Vol 54 – No. 19 – August 9 1946
The following were the awards presented at the annual meeting of the New Zealand DX Club, Southland Branch:
Broadcast: senior, July-December, M. Branks (156 points), 1; K. Robinson (155), 2; A. Cushen (146), 3. January-June, M. Branks (161 points) 1; A. Cushen (157), 2; K. Robinson (150) 3. Junior, G. Goodsir (140) 1, J. Lyall (132) 2, L. Bell (98) 3. Aussie three – monthly, July – September, A. Allan, J. Lyall and G. Goodsir, 1 eq.; October-December, G. Goodsir 1, L. Bell 2, A. Bainbridge 3; Most verifications, July-December, J. Lyall 72; January-June, W. Milne 32. Special Australian, L. Bell 1, P. Neilson 2. Best verification of year, K. Robinson’ with KGFW 250 watts in Kearney, Neb., U.S.A. Best of months, July K. Robinson KGFW; August, K. Robinson KWFG Hot Springs, Ark., U.S.A.; September, W. Ramsay, WNOE, New Orleans, U.S.A.; October, A. Cushen, “The Voice of the 8th Army,” Italy; November, M. Branks, CKBI, Prince Albert, Canada; December, G. Goodsir, KFMB, San Diego, U.S.A.; January, M. Branks, VUM, Madras, India; February, A. Cushen, WKBH, La Crosse, U.S.A.; March, M. Branks, WWDC, Washington, U.S.A.; April, A. Cushen, XGOD, Shanghai, China; May, M. Branks, WWSW, Pittsburgh, U.S.A.; June, W. Mime, WALB, Albany, U.S.A.
Short Wave: Most verifications for year, A. Cushen (132) ; best of year, A. Cushen with OAX2A, 200 watts, in Trujillo City, Peru. Best of months, July, W. Milne WWV, U.S.A.; August, W. Milne FK8AA New Caledonia; September, A. Cushen, Radio Andorra; October, A. Cushen, HJAP, Colombia; November, K. Robinson, CFRX, Canada; December, A. Cushen, SEAC, Egypt; January, A. Cushen, HCJB, Equador; February, W. Milne, Brazzaville, French Africa; March, A. Cushen, ZFY, British Guiana; April, A. Cushen, OAX2A, Peru; May, A. Cushen, WLXJ, Shanghai, China; June, W. Milne, Algiers, French Africa.
Merit certificates were awarded:— Broadcast, G. Goodsir (100 verificalions), K. Robinson (200), W. Milne (200), A. Allan (300), A. Cushen (400). Short wave, W. Milne (100), A. Allan (100 and 200).
Friday – September 27 1946
The Government’s announcement of additional stations for the Dominion is good news for the listening public, but not so good from a DXer’s point of view, as the preliminary statement shows that at least 17 additional channels will become blocked for overseas reception within the next few years. Evening American DX will be the main sufferer.
The Minister of Broadcasting has stated that further development of the New Zealand service would be directed to giving greater coverage to those areas which do not already receive first-grade reception. Approval has been given to place orders for the replacement of IYA, 2YA and 4YA. The replacement of 3YA will be provided as soon as the transmitting building has been enlarged. Three large areas not receiving first-grade coverage are Westland, Bay of Plenty and North Auckland. A start has been made to improve the position on the West Coast (3ZR to increase power) and in the Bay of Plenty, area. The present stations at Gisborne (2ZJ), New Plymouth (2YB), Palmerston North (2ZA) and Nelson (2YN) are to be reorganised. The plan also includes 17 subsidiary stations for local coverage in the larger centres, including Gore, Hamilton, Hastings, Timaru and Wanganui.
The whole scheme, however, is dependent on the allocation of building materials from the Commissioner of Works and the procuring of the necessary equipment and staff. Two short wave stations to serve the Pacific Area are nearing completion.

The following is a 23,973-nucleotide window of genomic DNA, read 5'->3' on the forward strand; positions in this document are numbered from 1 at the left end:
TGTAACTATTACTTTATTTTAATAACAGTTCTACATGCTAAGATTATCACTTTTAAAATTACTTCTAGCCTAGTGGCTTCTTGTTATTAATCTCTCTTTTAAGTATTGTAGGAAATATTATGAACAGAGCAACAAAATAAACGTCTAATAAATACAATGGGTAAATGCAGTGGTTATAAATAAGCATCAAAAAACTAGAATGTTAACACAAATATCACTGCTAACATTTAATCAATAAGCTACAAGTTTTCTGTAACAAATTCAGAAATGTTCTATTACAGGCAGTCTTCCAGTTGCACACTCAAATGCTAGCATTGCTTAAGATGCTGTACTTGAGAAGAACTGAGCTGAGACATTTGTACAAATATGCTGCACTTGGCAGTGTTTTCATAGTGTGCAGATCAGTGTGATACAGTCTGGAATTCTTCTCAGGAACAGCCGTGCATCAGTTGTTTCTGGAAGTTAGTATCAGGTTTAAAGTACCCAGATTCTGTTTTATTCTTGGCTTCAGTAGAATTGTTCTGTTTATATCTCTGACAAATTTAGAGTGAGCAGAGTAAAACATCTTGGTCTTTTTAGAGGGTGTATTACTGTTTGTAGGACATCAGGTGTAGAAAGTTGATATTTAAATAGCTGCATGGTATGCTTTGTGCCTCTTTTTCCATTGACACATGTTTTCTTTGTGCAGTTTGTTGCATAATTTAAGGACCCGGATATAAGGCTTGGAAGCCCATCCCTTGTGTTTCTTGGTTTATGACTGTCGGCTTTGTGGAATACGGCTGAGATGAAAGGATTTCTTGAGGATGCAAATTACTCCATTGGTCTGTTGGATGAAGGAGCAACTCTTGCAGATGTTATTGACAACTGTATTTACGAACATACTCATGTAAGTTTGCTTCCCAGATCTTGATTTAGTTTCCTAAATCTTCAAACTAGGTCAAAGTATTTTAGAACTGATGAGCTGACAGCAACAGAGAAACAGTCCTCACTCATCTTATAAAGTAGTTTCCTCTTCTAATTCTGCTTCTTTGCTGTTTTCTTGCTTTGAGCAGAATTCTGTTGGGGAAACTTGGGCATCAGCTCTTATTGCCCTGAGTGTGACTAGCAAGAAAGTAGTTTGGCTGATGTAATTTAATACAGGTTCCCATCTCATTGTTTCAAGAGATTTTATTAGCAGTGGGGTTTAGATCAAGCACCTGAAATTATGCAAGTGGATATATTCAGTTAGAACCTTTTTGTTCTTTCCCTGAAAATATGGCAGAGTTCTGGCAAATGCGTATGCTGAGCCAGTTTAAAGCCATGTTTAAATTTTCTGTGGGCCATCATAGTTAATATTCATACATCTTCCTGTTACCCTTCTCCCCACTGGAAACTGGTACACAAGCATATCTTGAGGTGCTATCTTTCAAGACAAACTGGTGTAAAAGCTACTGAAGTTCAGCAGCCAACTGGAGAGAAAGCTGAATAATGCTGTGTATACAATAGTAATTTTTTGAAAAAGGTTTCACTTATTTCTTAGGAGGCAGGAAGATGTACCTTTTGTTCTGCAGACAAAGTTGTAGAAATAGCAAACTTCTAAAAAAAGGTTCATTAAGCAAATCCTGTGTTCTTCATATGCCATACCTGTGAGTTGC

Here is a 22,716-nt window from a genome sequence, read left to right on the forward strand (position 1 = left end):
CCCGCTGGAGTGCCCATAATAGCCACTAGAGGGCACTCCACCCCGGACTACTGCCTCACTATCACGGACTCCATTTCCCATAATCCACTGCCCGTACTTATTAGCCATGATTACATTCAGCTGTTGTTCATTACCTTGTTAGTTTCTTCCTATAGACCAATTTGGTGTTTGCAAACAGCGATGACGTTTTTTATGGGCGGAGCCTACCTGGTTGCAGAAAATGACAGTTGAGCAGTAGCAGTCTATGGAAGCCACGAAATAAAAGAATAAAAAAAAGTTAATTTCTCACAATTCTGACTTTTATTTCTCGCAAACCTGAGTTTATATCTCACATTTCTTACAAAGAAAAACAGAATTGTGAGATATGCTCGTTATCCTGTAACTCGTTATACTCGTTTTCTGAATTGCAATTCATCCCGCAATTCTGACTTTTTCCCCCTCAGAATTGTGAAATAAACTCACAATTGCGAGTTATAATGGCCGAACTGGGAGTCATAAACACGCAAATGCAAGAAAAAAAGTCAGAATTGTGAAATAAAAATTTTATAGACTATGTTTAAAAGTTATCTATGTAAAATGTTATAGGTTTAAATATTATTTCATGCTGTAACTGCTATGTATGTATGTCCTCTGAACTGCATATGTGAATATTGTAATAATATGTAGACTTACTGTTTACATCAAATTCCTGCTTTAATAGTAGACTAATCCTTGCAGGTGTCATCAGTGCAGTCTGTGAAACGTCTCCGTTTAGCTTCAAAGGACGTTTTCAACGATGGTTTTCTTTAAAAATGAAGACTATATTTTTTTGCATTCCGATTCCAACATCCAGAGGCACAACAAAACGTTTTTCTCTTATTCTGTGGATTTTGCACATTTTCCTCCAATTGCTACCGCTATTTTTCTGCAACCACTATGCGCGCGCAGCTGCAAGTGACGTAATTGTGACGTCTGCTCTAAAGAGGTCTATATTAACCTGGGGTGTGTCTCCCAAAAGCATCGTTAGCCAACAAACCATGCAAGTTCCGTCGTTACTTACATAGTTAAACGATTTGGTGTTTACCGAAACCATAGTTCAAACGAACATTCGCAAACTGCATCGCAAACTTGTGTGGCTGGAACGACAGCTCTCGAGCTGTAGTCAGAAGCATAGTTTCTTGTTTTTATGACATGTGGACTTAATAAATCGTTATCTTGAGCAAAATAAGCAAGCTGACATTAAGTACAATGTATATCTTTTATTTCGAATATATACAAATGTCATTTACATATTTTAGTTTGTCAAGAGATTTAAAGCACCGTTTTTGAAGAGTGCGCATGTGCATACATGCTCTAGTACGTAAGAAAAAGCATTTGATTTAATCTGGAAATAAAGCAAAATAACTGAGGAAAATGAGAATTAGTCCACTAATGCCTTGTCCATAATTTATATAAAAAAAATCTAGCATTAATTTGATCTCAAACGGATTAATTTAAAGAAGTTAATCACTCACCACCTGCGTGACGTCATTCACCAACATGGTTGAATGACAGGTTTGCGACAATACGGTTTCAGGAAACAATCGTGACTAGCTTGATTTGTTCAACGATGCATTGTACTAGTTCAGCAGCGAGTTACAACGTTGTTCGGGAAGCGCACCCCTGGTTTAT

Friday – October 18 1946
Saturday night last was an unusual night for reception. Signals from the Australians were very poor, while the strength of some of the Americans was better than for some time. As a result many stations from North America were logged.
Friday – October 25 1946
The monthly meeting of the Southland Branch of the New Zealand DX Club will be held at the residence of Mr W. Milne, 77 Lowe street, Invercargill, on Thursday, October 31, at 7.30 p.m. All interested in radio are welcome.
Friday – November 1 1946
Happy indeed is the man or woman with a hobby, for it brings back many fold in pleasure and satisfaction, the interest and enthusiasm put into it. In that radio set of yours lies possibilities for a very interesting hobby … that of collecting the human voice from all over the world.
This hobby is known as DX-ing, and it has some thousands of followers in New Zealand. A DX-er is not necessarily concerned with the technique of radio – he is interested mainly in how many stations he can log, and picking up a distant low-powered station gives him the same “kick”, as a golfer gets out of a “birdie” or an “eagle.”
There is every probability that the signals of many broadcast stations within hundreds, even thousands, of miles, are right there in your room.
DX-ing deals with the tuning in of those stations, noting down the particulars of the programmes heard and writing and advising the station manager or chief engineer of these details. If your reception is correct, it will be acknowledged by a verification card or letter – and the verifications are the basis of the DX hobby.
The N.Z. DX Club has branches throughout the Dominion and members meet regularly and enter their respective verifications in competition. The further away the station verified and the lower its power the more points it is awarded.
DX-ers also try to collect verifications from as many different stations as possible. One Invercargill DX-er has verifications from almost 750 on the standard broadcast band, from every continent in the world; another has confirmations from 600 short-wave stations from all parts of the world.
If you have found the notes appearing in The Southern Cross interesting, why not join the New Zealand DX Club and get more enjoyment out of your radio? The local president is Mr Lloyd E. Warburton (‘phone 1388) and the secretary, Mr George Goodsir, 45 Mary St., Invercargill, to whom inquiries may be made. We hope that readers have obtained as much pleasure from reading these notes as “DX-er” has had in compiling them.
EXTRACTS above FROM THE SOUTHERN CROSS newspaper – INVERCARGILL – A Journal For All (est 1893)
Printed and published by Peter Simpson Robertson, 219 Spey Street, Invercargill, for the proprietors, Southland Printing and Publishing Company, Ltd., at the registered office of the company, 18 Esk street, Invercargill, N.Z.